Ethical perspectives and AOP's open letter

Ethical aspects of utilising contextual data have recently been brought up for discussion. Publishers have expressed concerns that technology companies may capture their contextual data without consent. The debate involves the question of whether third parties have the right to scan website content and conduct content-based data business without the data source benefiting from or even being aware of this activity.

Adexchanger, for example, wrote that publishers are frustrated with brand safety and verification services that use indexing tools to collect and sell contextual signals from websites as contextual ad products without publishers' consent.

The same issue is addressed in an open letter published by the Association of Online Publishers (AOP). The letter aims to stimulate discussion and seek more equitable practices to promote cooperation and understanding. AOP urges ad buyers to protect publishers' interests by purchasing contextual segments only from suppliers with publisher licensing agreements that authorise the commercialisation of contextual data.

Digiday also covered the topic, reporting that The Guardian announced its collaboration with contextual advertising company Illuma. According to the article, the companies have entered into an agreement under which Illuma pays The Guardian for the targeting data it collects and sells.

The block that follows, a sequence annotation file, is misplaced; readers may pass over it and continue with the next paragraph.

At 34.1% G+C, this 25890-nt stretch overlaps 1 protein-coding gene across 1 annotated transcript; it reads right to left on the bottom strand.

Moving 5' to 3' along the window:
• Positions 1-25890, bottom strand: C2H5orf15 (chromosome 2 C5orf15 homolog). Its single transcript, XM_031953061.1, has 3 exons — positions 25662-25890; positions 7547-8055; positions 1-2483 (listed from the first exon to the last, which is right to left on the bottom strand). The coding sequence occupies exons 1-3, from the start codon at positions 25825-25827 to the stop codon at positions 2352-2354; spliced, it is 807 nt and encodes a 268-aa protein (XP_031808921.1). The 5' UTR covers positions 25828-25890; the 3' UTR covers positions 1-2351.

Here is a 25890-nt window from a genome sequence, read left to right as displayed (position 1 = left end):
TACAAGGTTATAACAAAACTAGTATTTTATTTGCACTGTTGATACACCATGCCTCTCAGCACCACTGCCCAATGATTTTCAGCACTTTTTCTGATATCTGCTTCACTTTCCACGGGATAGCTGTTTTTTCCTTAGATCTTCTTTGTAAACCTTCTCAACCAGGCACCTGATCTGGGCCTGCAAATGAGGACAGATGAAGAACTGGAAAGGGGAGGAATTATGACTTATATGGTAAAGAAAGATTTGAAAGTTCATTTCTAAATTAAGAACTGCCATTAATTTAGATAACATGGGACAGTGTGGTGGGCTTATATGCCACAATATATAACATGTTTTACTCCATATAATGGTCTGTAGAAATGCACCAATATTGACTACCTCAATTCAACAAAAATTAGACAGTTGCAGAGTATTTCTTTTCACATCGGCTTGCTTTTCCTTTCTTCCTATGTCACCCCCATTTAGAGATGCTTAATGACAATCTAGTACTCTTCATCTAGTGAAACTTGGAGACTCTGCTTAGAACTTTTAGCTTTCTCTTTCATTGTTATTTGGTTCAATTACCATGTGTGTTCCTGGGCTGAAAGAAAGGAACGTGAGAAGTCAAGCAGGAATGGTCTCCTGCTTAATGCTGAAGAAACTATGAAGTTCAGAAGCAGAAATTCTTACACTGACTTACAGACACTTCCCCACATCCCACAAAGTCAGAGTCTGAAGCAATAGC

It is uncertain whether it will be possible to get verification companies (such as IAS or Double Verify) to pay for something they currently receive for free. On the other hand, publishers are dissatisfied with the current situation and are looking for a fairer solution that would give them a better understanding of who is buying what, how content is classified, and whether it has positive or negative effect on them.

One thing is for sure: the current situation is not sustainable in the long run, and the development of the situation is being closely monitored with interest.


Future prospects of contextual

The future prospects of contextual targeting are promising, and many experts believe it will play an even larger role in advertising targeting. The development of artificial intelligence and machine learning enables increasingly accurate and diverse contextual analysis, which can further improve the effectiveness and relevance of advertising. In addition, tightening privacy regulations and restricting the use of third-party cookies further emphasise the importance of contextual targeting and make it an attractive alternative for advertising targeting.I

n the future, publishers can leverage contextual data not only for advertising targeting but also for content optimisation and user experience improvement, which can open up new business opportunities and promote sustainable growth in the industry.

If you want to know more about content classification and enabling content-based targeting, don't hesitate to contact us. We would be happy to provide more information!

Suvi Leino
By: Suvi Leino

Responsible for marketing and communications at Relevant Digital.